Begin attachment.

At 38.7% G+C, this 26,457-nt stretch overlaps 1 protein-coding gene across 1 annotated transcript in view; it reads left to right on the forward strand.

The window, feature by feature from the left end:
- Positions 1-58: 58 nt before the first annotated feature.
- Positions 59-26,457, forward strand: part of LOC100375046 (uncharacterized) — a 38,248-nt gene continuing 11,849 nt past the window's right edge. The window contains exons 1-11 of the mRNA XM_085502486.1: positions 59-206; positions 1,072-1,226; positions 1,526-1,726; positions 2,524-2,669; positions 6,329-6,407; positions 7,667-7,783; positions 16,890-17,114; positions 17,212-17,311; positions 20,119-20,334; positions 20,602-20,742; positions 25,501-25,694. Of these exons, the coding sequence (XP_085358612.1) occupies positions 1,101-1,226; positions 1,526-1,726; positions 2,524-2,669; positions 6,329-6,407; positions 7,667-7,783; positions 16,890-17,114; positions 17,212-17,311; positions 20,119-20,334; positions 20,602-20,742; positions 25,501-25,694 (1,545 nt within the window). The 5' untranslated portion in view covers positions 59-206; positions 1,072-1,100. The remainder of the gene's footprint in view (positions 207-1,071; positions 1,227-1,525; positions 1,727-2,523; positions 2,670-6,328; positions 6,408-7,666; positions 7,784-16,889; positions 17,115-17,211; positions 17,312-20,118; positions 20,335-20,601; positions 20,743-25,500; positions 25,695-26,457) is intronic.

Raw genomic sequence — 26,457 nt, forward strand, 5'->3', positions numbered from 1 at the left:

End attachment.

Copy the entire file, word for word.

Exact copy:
At 38.7% G+C, this 26,457-nt stretch overlaps 1 protein-coding gene across 1 annotated transcript in view; it reads left to right on the forward strand.

The window, feature by feature from the left end:
- Positions 1-58: 58 nt before the first annotated feature.
- Positions 59-26,457, forward strand: part of LOC100375046 (uncharacterized) — a 38,248-nt gene continuing 11,849 nt past the window's right edge. The window contains exons 1-11 of the mRNA XM_085502486.1: positions 59-206; positions 1,072-1,226; positions 1,526-1,726; positions 2,524-2,669; positions 6,329-6,407; positions 7,667-7,783; positions 16,890-17,114; positions 17,212-17,311; positions 20,119-20,334; positions 20,602-20,742; positions 25,501-25,694. Of these exons, the coding sequence (XP_085358612.1) occupies positions 1,101-1,226; positions 1,526-1,726; positions 2,524-2,669; positions 6,329-6,407; positions 7,667-7,783; positions 16,890-17,114; positions 17,212-17,311; positions 20,119-20,334; positions 20,602-20,742; positions 25,501-25,694 (1,545 nt within the window). The 5' untranslated portion in view covers positions 59-206; positions 1,072-1,100. The remainder of the gene's footprint in view (positions 207-1,071; positions 1,227-1,525; positions 1,727-2,523; positions 2,670-6,328; positions 6,408-7,666; positions 7,784-16,889; positions 17,115-17,211; positions 17,312-20,118; positions 20,335-20,601; positions 20,743-25,500; positions 25,695-26,457) is intronic.

Raw genomic sequence — 26,457 nt, forward strand, 5'->3', positions numbered from 1 at the left: